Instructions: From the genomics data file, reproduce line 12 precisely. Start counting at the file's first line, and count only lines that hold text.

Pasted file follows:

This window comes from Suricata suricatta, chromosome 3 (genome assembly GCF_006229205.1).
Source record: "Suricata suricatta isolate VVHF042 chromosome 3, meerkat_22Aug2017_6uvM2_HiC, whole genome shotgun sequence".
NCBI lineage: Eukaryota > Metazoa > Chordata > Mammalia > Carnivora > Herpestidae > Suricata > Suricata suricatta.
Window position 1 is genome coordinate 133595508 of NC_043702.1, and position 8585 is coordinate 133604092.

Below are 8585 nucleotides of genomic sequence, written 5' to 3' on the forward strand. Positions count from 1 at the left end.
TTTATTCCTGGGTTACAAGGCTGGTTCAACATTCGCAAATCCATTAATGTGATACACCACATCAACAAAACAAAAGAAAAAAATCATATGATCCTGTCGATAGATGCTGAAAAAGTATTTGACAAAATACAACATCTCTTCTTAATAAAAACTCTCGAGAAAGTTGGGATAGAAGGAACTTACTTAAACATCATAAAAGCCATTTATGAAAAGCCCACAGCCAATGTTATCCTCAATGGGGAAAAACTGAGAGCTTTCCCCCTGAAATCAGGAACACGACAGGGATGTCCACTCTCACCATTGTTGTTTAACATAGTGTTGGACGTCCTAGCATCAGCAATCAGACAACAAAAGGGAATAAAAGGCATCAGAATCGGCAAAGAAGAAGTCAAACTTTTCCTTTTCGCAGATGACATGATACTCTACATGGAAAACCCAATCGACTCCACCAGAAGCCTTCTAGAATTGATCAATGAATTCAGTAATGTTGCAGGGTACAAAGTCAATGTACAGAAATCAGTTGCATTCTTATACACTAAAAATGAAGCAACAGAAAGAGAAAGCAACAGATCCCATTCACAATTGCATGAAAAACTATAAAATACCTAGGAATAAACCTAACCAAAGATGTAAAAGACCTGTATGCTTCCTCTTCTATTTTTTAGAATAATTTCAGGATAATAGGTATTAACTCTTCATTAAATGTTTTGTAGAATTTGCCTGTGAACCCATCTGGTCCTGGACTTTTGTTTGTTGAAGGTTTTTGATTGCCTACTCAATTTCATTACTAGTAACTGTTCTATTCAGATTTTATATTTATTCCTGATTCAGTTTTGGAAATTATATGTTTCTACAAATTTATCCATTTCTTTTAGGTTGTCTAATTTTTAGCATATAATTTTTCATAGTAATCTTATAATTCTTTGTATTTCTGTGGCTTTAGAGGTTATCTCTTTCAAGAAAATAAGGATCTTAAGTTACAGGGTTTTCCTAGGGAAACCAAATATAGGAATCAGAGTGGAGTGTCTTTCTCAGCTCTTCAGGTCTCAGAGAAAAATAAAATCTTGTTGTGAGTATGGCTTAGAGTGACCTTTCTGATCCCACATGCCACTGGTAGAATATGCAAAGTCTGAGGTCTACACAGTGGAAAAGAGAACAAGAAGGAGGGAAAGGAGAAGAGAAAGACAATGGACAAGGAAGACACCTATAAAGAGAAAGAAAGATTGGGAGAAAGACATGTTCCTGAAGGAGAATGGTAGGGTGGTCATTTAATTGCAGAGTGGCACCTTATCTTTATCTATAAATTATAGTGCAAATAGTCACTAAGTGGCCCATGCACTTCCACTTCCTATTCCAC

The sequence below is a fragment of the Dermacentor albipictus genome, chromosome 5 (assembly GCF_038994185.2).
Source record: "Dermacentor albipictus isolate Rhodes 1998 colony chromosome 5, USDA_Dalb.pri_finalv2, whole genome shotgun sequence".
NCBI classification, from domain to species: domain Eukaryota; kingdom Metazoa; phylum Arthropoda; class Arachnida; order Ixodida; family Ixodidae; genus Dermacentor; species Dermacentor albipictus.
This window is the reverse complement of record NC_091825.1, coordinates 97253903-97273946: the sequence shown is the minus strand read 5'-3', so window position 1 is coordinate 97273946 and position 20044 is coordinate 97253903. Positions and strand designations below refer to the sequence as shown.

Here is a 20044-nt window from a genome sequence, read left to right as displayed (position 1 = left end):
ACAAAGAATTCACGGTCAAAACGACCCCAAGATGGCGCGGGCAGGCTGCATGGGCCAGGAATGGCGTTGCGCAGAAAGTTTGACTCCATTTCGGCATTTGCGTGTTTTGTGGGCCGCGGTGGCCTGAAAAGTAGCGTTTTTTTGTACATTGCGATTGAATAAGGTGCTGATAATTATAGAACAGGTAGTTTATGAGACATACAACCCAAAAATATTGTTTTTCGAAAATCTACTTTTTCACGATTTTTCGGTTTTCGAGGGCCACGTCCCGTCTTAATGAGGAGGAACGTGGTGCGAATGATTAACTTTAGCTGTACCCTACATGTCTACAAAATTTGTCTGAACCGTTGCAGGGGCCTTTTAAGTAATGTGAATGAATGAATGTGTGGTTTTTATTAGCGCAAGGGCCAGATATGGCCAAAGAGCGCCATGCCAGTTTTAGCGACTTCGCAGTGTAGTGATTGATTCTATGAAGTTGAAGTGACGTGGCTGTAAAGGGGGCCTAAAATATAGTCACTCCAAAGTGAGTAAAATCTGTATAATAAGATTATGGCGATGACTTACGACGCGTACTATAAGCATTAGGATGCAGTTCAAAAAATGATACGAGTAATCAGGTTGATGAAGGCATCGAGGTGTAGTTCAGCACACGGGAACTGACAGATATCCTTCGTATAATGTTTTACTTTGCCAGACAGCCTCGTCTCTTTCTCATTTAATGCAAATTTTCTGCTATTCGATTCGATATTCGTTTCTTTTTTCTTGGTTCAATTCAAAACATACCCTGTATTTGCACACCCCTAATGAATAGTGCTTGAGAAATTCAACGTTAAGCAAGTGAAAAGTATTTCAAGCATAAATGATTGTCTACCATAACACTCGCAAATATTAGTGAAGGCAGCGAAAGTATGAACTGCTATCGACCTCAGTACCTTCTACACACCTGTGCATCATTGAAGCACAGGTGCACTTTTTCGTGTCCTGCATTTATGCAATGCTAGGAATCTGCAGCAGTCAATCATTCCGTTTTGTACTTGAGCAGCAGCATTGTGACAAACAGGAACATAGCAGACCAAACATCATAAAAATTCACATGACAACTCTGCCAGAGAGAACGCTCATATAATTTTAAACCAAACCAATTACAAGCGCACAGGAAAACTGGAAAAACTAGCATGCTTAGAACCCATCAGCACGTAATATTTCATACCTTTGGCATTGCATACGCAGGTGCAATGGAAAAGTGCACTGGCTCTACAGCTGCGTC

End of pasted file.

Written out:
ACAAAGAATTCACGGTCAAAACGACCCCAAGATGGCGCGGGCAGGCTGCATGGGCCAGGAATGGCGTTGCGCAGAAAGTTTGACTCCATTTCGGCATTTGCGTGTTTTGTGGGCCGCGGTGGCCTGAAAAGTAGCGTTTTTTTGTACATTGCGATTGAATAAGGTGCTGATAATTATAGAACAGGTAGTTTATGAGACATACAACCCAAAAATATTGTTTTTCGAAAATCTACTTTTTCACGATTTTTCGGTTTTCGAGGGCCACGTCCCGTCTTAATGAGGAGGAACGTGGTGCGAATGATTAACTTTAGCTGTACCCTACATGTCTACAAAATTTGTCTGAACCGTTGCAGGGGCCTTTTAAGTAATGTGAATGAATGAATGTGTGGTTTTTATTAGCGCAAGGGCCAGATATGGCCAAAGAGCGCCATGCCAGTTTTAGCGACTTCGCAGTGTAGTGATTGATTCTATGAAGTTGAAGTGACGTGGCTGTAAAGGGGGCCTAAAATATAGTCACTCCAAAGTGAGTAAAATCTGTATAATAAGATTATGGCGATGACTTACGACGCGTACTATAAGCATTAGGATGCAGTTCAAAAAATGATACGAGTAATCAGGTTGATGAAGGCATCGAGGTGTAGTTCAGCACACGGGAACTGACAGATATCCTTCGTATAATGTTTTACTTTGCCAGACAGCCTCGTCTCTTTCTCATTTAATGCAAATTTTCTGCTATTCGATTCGATATTCGTTTCTTTTTTCTTGGTTCAATTCAAAACATACCCTGTATTTGCACACCCCTAATGAATAGTGCTTGAGAAATTCAACGTTAAGCAAGTGAAAAGTATTTCAAGCATAAATGATTGTCTACCATAACACTCGCAAATATTAGTGAAGGCAGCGAAAGTATGAACTGCTATCGACCTCAGTACCTTCTACACACCTGTGCATCATTGAAGCACAGGTGCACTTTTTCGTGTCCTGCATTTATGCAATGCTAGGAATCTGCAGCAGTCAATCATTCCGTTTTGTACTTGAGCAGCAGCATTGTGACAAACAGGAACATAGCAGACCAAACATCATAAAAATTCACATGACAACTCTGCCAGAGAGAACGCTCATATAATTTTAAACCAAACCAATTACAAGCGCACAGGAAAACTGGAAAAACTAGCATGCTTAGAACCCATCAGCACGTAATATTTCATACCTTTGGCATTGCATACGCAGGTGCAATGGAAAAGTGCACTGGCTCTACAGCTGCGTC